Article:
10/21/2011 03:09 pm ET Updated Dec 20, 2011

No Child Left Behind; Parents Need to Take Responsibility

Recent headlines in our newspaper blare out the results of the Academic Performance Index and the No Child Left Behind.

Interesting, and not surprising, schools in poorer district didn't fare well. And the schools districts in richer neighborhoods performed much better, but not in the eyes of the No Child Left Behind survey. They miss growth goals for low-income students, students with disabilities, English learners, Hispanics, and African-Americans. Ironically, the student body of most schools in disadvantaged neighborhoods consists of low-income students, English learners, Hispanics, and African-Americans. In other words, if we make everything equal, all schools would perform about the same. Yet, we blame the school system, the teachers, and the administration if the students' test scores are below mandated levels.

As a pediatrician, I see many of these students from the day they are born. I can very accurately predict which of my patients well excel in school. Obviously, I can't tell which child is going to be smart or not, but I can tell by the involvement of the parents.

In is no secret, when parents make an effort to stay on top of their child's education and hold them accountable, they perform well. The schools in richer districts have parents with higher education who expect their kids to do well. In poor neighborhoods, parents, with less of an education, are sometimes simply content to see their kids graduate and stay out of trouble. Why, because they have never been exposed to the importance of learning or been encouraged to seek a higher level of education. I know, I was raised in such a background. Education was not a priority; in our home, hard physical work in the fields was the main emphasis. Homework and studying wasn't of concern, nor were good grades.

Unless we get to the parents early on and stress how important their role is we will never succeed.

Migrant Education/Head Start, a federal program, educates parents of pre-kindergarten on ways to help their children with learning, by teaching them first. As a former farm worker, who grew up with adults who had very little education, I never had any help, nor did my guardians understand the importance of my doing homework or studying. As a pediatrician and author of a book, Out of the Fields My Journey from Farm Worker Boy to Pediatrician I have the privilege of speaking to parents and helping them appreciate how important their role is in teaching their kids.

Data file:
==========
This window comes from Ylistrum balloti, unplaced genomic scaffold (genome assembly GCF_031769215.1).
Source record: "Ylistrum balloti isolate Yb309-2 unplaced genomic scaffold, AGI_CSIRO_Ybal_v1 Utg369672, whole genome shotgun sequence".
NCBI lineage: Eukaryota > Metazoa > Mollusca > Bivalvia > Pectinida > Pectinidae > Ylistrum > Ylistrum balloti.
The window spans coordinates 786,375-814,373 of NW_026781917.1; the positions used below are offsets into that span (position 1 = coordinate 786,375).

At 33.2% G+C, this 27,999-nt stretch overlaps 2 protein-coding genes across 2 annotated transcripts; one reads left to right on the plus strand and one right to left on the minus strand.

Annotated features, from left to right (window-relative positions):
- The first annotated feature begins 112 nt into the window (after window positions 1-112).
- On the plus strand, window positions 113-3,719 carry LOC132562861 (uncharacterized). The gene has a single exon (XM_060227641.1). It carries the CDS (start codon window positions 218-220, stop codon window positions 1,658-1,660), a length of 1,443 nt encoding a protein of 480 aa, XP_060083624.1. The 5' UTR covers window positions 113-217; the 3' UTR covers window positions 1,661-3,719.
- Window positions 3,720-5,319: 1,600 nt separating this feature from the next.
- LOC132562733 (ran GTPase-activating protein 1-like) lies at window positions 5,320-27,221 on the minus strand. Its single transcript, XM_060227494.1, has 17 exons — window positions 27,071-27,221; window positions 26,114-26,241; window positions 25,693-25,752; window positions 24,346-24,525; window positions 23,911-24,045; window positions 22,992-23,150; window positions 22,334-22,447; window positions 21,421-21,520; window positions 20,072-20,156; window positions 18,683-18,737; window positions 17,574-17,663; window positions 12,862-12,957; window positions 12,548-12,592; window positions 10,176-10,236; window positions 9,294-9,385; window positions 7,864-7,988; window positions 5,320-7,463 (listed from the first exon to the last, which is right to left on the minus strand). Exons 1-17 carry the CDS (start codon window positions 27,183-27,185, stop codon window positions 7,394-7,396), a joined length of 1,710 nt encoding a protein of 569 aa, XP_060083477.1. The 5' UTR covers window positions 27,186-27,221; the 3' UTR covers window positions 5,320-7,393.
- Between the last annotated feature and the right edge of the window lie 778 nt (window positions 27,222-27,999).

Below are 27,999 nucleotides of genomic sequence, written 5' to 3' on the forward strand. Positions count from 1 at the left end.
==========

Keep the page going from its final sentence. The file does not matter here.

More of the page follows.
Many successful kids from poor neighborhoods will tell you the only reason they achieved is due to one or both parents being supportive and fully engaged in their education.

In order to insure no child is left behind, the key is full commitment from everyone, from the parents to the teachers, involved in a student's education.

Morris E. Daily Elementary Principal Melissa Dutra, whose school did extremely well in test scores, puts it best, "We teach all our classes at or above grade level, and we expect the parents to help out, she continues, "We have very clear expectation."

I am not in favor of academic testing, but I believe in the concept of No Child Left Behind. But, instead of spending our resources on testing, we need to provide programs to help engage the parents in their kid's education.

Locally, several schools have evening sessions where parents attend and learn how to help their children with homework. These schools have sought out grants to help them fund the programs but, due the financial situation, the money will run out. These kids are lucky. Their parents are willing to give up their evenings, after working all day in the fields, because they understand that these sacrifices will pay dividends in the future.

Recently I participated in the Carmel Authors @ Ideas Festival. After the event. Dave Barry, Ridley Pearson, Scott Turow,and Elaine Petrocelli (who happens to own one of the best bookstores in the U.S), and myself, began to discuss the issue of education and what could we do to improve or help kids from failing.

Looking around the table I realized the answer was right in front of me. They write the books, Elaine provides the means, and pediatricians like me should promote reading. Our consensus was that parents are the key, by encouraging their children to read, they provide the foundation in making sure their child is not left behind.

It really is that simple.